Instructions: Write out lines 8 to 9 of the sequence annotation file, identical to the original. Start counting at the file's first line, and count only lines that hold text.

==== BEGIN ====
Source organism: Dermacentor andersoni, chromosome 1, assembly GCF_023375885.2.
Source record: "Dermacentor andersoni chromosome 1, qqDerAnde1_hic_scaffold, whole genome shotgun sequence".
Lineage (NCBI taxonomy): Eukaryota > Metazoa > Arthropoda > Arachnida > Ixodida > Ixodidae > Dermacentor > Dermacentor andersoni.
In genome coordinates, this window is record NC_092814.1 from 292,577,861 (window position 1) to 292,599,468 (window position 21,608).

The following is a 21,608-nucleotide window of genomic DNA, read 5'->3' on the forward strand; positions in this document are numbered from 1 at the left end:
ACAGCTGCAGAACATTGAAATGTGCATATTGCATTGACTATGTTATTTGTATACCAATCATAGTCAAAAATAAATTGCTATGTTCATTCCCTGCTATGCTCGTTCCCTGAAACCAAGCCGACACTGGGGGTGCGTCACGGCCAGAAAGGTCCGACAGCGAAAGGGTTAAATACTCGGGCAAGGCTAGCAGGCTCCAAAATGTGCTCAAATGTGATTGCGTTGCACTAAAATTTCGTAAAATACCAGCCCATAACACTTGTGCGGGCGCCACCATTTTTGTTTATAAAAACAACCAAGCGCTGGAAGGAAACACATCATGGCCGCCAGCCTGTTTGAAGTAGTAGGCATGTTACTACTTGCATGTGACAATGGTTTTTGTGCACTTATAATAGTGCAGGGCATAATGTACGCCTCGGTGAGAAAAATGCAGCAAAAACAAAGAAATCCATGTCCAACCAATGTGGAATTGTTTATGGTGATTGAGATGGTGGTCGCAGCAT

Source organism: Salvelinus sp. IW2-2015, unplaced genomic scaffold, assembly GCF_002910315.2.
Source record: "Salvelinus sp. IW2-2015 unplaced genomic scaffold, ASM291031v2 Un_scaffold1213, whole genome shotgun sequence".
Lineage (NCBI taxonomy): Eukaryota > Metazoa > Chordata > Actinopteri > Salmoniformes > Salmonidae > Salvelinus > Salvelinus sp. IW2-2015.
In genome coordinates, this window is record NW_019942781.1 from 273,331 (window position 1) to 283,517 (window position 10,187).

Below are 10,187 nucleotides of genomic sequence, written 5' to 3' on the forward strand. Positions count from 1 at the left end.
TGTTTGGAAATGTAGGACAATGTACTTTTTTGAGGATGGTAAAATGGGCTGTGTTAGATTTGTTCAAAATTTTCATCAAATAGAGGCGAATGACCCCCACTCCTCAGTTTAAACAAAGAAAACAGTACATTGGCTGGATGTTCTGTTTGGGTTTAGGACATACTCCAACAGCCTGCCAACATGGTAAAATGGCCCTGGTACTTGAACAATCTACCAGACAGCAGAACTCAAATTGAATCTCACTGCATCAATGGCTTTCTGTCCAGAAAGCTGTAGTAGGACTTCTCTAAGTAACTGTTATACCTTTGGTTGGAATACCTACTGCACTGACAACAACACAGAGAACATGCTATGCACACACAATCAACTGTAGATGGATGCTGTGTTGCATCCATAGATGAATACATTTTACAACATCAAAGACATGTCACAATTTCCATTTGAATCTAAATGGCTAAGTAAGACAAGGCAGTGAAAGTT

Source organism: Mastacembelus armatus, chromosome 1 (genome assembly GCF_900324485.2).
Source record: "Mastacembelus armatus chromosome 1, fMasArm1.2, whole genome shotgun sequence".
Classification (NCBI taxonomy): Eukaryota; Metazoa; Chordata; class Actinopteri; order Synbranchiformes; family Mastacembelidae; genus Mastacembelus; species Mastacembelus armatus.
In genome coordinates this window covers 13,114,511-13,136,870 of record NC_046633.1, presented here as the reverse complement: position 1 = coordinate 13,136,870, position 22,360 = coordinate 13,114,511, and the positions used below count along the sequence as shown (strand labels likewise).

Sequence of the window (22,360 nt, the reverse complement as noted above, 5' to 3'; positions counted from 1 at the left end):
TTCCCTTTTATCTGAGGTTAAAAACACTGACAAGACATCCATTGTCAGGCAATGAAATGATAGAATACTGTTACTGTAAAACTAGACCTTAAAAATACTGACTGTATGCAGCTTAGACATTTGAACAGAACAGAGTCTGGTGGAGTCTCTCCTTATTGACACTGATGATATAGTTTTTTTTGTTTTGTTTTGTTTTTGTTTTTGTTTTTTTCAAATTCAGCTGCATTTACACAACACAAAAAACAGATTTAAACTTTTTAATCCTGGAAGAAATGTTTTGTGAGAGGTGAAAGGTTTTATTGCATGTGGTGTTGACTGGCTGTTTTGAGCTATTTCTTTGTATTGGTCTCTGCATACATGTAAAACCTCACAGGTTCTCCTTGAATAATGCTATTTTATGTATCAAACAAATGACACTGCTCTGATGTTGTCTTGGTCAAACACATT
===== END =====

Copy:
Source record: "Salvelinus sp. IW2-2015 unplaced genomic scaffold, ASM291031v2 Un_scaffold1213, whole genome shotgun sequence".
Lineage (NCBI taxonomy): Eukaryota > Metazoa > Chordata > Actinopteri > Salmoniformes > Salmonidae > Salvelinus > Salvelinus sp. IW2-2015.